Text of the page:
The women who took shifts caring for Margaret wore tulip-pink scrubs, cardigans, and round-toed shoes that squeaked on the polished floors beyond her room.
“How are you today Mrs.—” they asked, glancing at the white board.
Margaret could see her name on the board, but it was a drawing—letters like rows of black flowers or city streets hemmed in by a blizzard.
Margaret had a job once, too. At the telephone company. Nylons. Smoke break. Coin purse.
Riding the bus to work, she’d thought of his hands, the shape of his wrists, shirtsleeves rolled up, his public reserve.
And his wife at the Christmas party, the way she waited for him to take her arm, her coat still on, the fur at the collar touching her cheek.
“There’s nothing between us anymore,” he said to Margaret in the rooms where they met, the heat so high that they had to crack a window in January, the pipes banging, the smell of cigarettes and a stained ashtray on a bedside table.
The orderlies kicked the bed’s brakes up, arranged the blanket, one turn, then another. The swiftness of imaging, the thundered circumvolution. Then in reverse. The hallway, the banks of white lights, the bed’s brakes, the blanket.
But of course—how stupid he must think me, she’d thought, because that spring—there was the shock of John’s wife in aisle seven, full cart, in a dress of bursting orange carnations, looking like triplets were on the way.
The jar of honey slipped from Margaret’s hands and shattered on the tiled floor.
Cleanup in aisle seven.
For the pain, morphine on the gum. The nurse kept the door open. In the evening, she wiped Margaret’s face with a warm cloth.
Trapped in a snowstorm at a hotel near the airport, just north of the town where John had finally moved his family, Margaret sat on the bed and listened to him Hello, hello at her, the yellow receiver heavy in her hand, the curl of the telephone cord gripped in the other as if it might get away.
“Is it you?” he asked. She hadn’t seen him since that day in June, when they’d taken the train from the city, each arriving at the station at the appointed time, he ahead of her in the ticket line. She took a seat on the train where he might see her hand on the arm rest, her bare shoulder, the back of her head. The train emptied at each station, until finally, it was just the two of them—he at her side—and the day blue and long ahead of them.
She hung up.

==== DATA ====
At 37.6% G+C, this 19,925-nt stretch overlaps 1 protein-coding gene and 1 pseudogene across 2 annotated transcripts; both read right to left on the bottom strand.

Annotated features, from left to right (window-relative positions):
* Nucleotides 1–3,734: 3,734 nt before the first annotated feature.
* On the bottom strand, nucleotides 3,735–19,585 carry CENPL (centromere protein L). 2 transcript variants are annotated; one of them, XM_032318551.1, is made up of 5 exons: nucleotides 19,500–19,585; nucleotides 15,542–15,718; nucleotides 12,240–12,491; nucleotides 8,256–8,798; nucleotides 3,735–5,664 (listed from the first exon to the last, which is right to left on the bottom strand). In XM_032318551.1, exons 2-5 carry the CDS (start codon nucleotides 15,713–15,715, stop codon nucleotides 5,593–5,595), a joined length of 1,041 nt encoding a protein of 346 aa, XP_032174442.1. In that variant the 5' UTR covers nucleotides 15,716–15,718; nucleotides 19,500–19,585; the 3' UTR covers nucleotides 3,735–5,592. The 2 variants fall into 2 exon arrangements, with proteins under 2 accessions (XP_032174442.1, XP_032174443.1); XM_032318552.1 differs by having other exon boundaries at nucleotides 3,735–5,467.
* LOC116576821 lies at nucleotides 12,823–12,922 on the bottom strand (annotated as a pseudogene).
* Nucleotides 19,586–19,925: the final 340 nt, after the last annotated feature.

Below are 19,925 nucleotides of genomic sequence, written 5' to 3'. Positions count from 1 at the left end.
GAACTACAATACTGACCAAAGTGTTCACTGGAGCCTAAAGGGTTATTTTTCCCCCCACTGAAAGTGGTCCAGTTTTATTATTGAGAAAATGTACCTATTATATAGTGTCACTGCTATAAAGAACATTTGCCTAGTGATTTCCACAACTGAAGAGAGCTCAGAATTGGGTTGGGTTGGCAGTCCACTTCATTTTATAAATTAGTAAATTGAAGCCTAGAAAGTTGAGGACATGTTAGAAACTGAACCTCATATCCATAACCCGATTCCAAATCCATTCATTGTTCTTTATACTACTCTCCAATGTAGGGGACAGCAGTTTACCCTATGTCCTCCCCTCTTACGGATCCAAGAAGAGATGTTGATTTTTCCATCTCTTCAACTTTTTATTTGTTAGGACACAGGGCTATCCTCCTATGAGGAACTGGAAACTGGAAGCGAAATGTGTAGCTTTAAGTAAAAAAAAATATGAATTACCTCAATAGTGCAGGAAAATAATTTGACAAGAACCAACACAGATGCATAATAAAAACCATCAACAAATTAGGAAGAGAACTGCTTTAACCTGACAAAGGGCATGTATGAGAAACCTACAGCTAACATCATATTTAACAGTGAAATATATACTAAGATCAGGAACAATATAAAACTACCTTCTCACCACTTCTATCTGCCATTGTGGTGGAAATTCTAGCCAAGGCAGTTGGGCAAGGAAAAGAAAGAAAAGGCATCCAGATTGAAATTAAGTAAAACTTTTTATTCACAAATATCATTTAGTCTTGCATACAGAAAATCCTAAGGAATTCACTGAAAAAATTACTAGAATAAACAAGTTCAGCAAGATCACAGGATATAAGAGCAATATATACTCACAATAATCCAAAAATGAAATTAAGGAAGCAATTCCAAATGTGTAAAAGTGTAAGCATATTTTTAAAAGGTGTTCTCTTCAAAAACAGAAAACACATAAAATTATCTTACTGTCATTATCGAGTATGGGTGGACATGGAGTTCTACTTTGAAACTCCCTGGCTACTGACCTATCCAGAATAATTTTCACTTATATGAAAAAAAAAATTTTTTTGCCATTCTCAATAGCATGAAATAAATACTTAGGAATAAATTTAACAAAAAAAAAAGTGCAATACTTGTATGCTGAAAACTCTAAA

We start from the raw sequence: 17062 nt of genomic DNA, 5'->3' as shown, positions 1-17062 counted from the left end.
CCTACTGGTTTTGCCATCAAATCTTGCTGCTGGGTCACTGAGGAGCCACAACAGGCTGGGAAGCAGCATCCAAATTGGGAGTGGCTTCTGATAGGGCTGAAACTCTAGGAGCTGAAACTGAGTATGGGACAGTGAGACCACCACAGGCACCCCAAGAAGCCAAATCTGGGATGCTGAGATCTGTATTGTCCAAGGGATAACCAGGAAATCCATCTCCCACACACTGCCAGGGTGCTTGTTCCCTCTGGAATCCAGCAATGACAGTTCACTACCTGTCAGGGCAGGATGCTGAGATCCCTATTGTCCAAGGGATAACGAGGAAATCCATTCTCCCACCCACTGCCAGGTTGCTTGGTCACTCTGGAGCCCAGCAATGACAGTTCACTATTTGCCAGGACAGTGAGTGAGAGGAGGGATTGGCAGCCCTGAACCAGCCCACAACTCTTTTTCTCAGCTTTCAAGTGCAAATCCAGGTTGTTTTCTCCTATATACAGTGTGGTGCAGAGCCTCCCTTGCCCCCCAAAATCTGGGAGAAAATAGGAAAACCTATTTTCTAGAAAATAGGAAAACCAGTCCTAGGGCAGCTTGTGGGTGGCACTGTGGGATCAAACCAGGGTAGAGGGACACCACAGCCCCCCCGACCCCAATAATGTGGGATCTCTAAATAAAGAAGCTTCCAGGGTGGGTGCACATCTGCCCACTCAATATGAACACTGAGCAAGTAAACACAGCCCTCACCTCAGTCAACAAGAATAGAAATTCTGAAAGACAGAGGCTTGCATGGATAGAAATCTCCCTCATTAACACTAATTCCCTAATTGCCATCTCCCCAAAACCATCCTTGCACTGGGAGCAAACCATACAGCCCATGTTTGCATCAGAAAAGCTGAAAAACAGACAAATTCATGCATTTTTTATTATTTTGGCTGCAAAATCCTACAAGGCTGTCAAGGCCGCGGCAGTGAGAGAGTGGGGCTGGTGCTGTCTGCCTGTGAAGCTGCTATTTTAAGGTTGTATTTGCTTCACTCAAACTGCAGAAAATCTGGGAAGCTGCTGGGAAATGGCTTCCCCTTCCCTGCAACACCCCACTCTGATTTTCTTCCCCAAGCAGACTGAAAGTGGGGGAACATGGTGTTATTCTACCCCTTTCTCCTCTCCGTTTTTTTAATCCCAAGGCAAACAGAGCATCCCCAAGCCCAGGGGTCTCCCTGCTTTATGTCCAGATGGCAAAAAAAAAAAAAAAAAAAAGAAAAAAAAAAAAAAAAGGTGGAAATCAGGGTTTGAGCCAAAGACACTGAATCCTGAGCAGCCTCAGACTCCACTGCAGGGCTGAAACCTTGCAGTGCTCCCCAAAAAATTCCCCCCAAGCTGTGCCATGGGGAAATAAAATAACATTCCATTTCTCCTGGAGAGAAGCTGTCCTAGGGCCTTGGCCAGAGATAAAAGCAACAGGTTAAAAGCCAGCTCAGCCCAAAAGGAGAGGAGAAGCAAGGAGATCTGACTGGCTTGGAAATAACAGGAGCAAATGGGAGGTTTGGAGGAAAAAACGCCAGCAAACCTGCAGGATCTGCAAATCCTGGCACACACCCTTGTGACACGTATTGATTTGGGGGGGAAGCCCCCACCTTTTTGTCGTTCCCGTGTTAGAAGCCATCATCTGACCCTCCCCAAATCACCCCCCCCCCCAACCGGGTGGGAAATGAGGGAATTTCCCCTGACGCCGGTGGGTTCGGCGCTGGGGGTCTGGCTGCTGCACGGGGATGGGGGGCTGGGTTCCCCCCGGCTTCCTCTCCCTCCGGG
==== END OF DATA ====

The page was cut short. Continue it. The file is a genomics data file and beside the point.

The snow covered everything. It silenced the wide berth of business parks and fast food places. No field of summer flowers here. No veranda—just the hallway on the third floor and a cheap white table with a crackled gold vase of stiff blooms by the elevator where Margaret caught a glimpse of herself in the mirror before going down to the buffet, assuming it was another stagger-smiling stranger, drunk on the in-between of it all.
“What do you need, dear?” the nurse asked.
Hadn’t Margaret asked for her cotton sweater already, the one she’d carried that day in case it grew cool in the evening? Pointing to the door. Opening her mouth.
“Are you thirsty?”
In and out. The bed was body. The body was a raft. The water struck with sunlight.
How natural to rest her head on his chest, to—
Shaking the pale blanket, brushing at their clothes—the pink of Margaret’s dress gloaming lavender—they stood. Already late. Always later. She smoothed pine needles from the back of his shirt.
Saying her name, he turned to her—
“Tell me, John,” Margaret said.
“Let’s check into the hotel across the lake, the one with the veranda that we saw from the road. Let’s never go back.” He was breathless.
How should she answer? He didn’t know it was the last time. Answer with a question, perhaps: What will you name the baby?
She finger-combed her hair into a braid. One, two, three. And tied the sweater she’d brought around her waist. Then, in the copse of darkening trees, they leaned into one another.
Beyond the pines, the swell of late-day locusts.
The cool of their skin, the arc of a single day.
They walked back the way they’d come, through the tall grass, the warmth of the sun still on their shoulders as they passed through the buzzing field.
Beth Hahn (she/her) is the author of the novel The Singing Bone (Regan Arts, 2016). Her stories can be found in Fractured Lit, HAD, and CRAFT, among others. She is at work on a novel and a collection of short fiction.